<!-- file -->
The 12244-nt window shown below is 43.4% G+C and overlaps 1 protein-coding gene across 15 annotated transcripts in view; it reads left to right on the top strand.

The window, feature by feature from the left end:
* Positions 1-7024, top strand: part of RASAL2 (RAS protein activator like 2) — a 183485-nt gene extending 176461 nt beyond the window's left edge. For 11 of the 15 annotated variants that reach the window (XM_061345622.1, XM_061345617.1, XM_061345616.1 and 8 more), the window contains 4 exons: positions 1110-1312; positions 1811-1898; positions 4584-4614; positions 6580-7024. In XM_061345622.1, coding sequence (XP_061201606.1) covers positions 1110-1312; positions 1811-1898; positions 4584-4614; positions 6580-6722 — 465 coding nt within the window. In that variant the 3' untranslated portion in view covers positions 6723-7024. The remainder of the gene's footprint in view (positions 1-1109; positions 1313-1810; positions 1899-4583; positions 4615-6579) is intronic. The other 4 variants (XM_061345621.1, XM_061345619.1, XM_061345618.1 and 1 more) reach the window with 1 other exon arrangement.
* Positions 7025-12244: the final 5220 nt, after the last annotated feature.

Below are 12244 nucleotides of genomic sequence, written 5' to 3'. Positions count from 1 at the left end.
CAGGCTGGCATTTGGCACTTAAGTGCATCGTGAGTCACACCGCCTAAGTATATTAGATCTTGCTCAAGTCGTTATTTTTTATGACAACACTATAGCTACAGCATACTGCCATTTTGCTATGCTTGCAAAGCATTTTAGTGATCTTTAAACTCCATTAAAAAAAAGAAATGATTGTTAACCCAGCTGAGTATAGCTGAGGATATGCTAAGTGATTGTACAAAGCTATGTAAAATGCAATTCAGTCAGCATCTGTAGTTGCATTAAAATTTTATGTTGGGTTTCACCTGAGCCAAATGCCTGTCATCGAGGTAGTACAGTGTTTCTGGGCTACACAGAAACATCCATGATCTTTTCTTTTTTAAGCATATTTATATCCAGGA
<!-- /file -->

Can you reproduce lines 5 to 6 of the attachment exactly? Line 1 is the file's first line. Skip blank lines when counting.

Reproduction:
Below are 12244 nucleotides of genomic sequence, written 5' to 3'. Positions count from 1 at the left end.
CAGGCTGGCATTTGGCACTTAAGTGCATCGTGAGTCACACCGCCTAAGTATATTAGATCTTGCTCAAGTCGTTATTTTTTATGACAACACTATAGCTACAGCATACTGCCATTTTGCTATGCTTGCAAAGCATTTTAGTGATCTTTAAACTCCATTAAAAAAAAGAAATGATTGTTAACCCAGCTGAGTATAGCTGAGGATATGCTAAGTGATTGTACAAAGCTATGTAAAATGCAATTCAGTCAGCATCTGTAGTTGCATTAAAATTTTATGTTGGGTTTCACCTGAGCCAAATGCCTGTCATCGAGGTAGTACAGTGTTTCTGGGCTACACAGAAACATCCATGATCTTTTCTTTTTTAAGCATATTTATATCCAGGA